A final option is to prepare several meshes — maybe one mesh for each chunk of 1000 Hz — and then use several studies with these meshes selected for a restricted frequency range.

*A mesh that captures the effects in the acoustic boundary layer, shown here at four different frequencies. The color represents the RMS velocity for a wave traveling in an infinite circular duct with a diameter of 2 mm.*

### Keeping Your Simulation Computationally Efficient

Because it is so computationally expensive to solve thermoviscous acoustics models, it is usually advantageous to do so only in the components of your system where this type of physics is relevant. These simulations can then be combined with simulations based on less complex physics that describe the rest of your system. Let’s see how you can apply this tactic to your own simulation work.

One option is to couple your thermoviscous acoustics model to pressure acoustics, where relevant. In models where large differences exist in the geometry scale, use thermoviscous acoustics in only the narrow regions and use pressure acoustics for the larger domains. The *Thermoviscous Acoustics* interface is a multiphysics interface that has the ability to be automatically coupled to the *Pressure Acoustics* interface, making this process seamless. This is demonstrated in detail in the Generic 711 Coupler tutorial model.

You can also use submodels and lumped models in an effort to conserve your thermoviscous acoustics modeling efforts. For instance, you can extract a transfer impedance from a detailed thermoviscous acoustic model and use it in a pressure acoustics model. A tutorial model that exemplifies this process is the Acoustic Muffler with Thermoacoustic Impedance Lumping. In this example, the transfer impedance of a perforated plate is analyzed and used in a pressure acoustics model. Also note that as the frequency of your model increases, the acoustic boundary layer decreases in size and relevance. This means that at a certain frequency, the boundary layer losses can be considered negligible, and you can switch to solving the model as a pressure acoustics problem.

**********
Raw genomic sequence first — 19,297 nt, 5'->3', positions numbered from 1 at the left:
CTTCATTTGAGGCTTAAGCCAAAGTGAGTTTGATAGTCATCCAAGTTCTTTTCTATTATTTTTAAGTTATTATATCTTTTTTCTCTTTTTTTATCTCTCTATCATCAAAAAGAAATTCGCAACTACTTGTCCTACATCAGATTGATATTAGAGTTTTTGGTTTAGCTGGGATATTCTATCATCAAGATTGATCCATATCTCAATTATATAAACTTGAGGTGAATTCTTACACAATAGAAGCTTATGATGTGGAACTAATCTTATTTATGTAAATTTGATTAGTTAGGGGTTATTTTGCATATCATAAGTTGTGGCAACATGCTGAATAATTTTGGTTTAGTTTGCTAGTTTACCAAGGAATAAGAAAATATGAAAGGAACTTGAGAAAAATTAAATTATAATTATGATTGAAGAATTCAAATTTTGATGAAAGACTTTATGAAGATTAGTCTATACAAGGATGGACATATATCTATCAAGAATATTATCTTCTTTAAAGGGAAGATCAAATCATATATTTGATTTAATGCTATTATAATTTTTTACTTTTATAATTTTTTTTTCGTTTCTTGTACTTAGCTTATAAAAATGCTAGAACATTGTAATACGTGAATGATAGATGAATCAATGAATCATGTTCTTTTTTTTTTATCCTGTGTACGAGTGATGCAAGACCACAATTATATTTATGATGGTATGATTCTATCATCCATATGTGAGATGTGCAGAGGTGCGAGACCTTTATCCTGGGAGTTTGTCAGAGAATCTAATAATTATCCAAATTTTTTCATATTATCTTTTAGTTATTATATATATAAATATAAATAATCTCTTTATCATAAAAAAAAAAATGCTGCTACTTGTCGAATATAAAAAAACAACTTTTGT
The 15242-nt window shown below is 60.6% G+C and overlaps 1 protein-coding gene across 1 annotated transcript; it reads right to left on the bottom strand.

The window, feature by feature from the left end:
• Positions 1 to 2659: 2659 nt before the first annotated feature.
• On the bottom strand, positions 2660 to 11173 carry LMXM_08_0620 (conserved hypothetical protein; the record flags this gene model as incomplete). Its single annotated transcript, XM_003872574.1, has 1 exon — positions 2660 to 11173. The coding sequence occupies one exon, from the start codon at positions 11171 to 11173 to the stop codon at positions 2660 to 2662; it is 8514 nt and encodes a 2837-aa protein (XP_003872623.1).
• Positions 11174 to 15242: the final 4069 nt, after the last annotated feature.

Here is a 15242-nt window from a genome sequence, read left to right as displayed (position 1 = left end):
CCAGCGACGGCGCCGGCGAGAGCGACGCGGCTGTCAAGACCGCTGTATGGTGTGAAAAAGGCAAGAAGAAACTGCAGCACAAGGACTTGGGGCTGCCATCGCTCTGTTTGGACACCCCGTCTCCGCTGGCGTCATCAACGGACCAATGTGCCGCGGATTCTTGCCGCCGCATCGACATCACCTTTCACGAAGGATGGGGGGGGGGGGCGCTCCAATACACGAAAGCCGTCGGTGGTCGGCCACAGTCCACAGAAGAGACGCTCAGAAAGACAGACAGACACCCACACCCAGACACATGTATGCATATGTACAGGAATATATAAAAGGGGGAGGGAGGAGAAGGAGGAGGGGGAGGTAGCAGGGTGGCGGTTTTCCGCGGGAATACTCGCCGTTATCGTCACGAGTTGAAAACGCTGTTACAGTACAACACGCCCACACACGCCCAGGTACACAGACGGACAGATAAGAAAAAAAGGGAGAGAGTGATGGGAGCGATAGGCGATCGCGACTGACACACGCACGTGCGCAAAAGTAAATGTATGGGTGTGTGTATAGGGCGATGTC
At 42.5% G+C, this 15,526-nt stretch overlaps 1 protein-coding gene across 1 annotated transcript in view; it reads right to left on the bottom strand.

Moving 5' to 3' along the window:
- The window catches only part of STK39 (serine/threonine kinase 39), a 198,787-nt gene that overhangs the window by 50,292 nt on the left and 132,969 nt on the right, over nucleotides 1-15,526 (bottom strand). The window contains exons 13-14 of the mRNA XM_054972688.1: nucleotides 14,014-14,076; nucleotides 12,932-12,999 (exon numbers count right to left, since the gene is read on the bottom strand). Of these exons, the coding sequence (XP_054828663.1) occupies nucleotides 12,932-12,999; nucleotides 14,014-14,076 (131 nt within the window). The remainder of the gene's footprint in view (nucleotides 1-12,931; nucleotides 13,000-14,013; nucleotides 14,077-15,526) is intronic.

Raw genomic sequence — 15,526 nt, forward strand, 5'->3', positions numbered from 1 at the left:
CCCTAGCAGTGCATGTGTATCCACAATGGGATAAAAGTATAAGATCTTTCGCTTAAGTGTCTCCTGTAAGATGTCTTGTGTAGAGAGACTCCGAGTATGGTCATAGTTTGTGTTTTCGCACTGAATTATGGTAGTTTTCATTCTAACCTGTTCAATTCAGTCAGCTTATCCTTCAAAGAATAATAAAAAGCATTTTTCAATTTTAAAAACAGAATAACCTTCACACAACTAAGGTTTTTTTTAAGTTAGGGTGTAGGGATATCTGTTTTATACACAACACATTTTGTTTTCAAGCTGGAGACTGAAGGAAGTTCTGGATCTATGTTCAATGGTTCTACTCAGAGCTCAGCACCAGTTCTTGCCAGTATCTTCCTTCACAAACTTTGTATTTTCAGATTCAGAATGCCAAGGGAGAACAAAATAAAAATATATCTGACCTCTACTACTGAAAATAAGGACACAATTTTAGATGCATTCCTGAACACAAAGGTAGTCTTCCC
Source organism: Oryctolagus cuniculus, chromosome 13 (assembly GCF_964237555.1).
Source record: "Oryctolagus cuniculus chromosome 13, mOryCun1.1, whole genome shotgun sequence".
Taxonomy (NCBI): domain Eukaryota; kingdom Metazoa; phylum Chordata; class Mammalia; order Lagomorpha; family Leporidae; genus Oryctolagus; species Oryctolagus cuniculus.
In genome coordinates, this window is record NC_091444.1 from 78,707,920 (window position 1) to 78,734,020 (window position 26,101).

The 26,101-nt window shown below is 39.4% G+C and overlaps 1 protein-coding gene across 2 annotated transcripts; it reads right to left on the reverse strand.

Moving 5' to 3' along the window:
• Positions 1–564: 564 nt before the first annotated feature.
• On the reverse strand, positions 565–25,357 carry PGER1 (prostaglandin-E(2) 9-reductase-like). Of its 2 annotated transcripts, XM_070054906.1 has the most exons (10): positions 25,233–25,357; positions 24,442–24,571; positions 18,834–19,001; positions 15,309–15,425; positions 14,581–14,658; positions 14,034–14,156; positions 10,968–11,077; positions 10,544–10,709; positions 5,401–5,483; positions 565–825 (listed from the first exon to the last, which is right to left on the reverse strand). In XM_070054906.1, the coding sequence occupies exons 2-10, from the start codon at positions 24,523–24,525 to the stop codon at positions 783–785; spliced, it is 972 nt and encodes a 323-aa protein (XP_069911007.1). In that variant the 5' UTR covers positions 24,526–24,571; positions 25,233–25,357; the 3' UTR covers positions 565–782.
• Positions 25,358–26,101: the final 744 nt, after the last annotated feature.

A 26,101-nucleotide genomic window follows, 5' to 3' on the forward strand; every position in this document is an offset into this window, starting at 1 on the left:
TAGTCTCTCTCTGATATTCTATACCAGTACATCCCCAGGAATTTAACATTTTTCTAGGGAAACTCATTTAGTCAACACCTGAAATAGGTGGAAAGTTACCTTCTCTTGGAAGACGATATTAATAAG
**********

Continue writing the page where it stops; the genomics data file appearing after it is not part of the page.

When modeling structures of constant cross section, you can use the *Narrow Region Acoustics* models in the *Pressure Acoustics* interface. These are homogenized fluid models where the boundary layer losses are smeared over the width of the fluid domain (homogenized). In ducts with constant or slowly varying cross sections, this model gives a correct distribution of losses along the length of the duct. In other cases, these models provide a good first approximate response of a system without the computational cost of solving a full thermoviscous acoustic model. See the Lumped Receiver Connected to Test Set-up with a 0.4cc Coupler tutorial model to learn how to use the Narrow Region Acoustics models.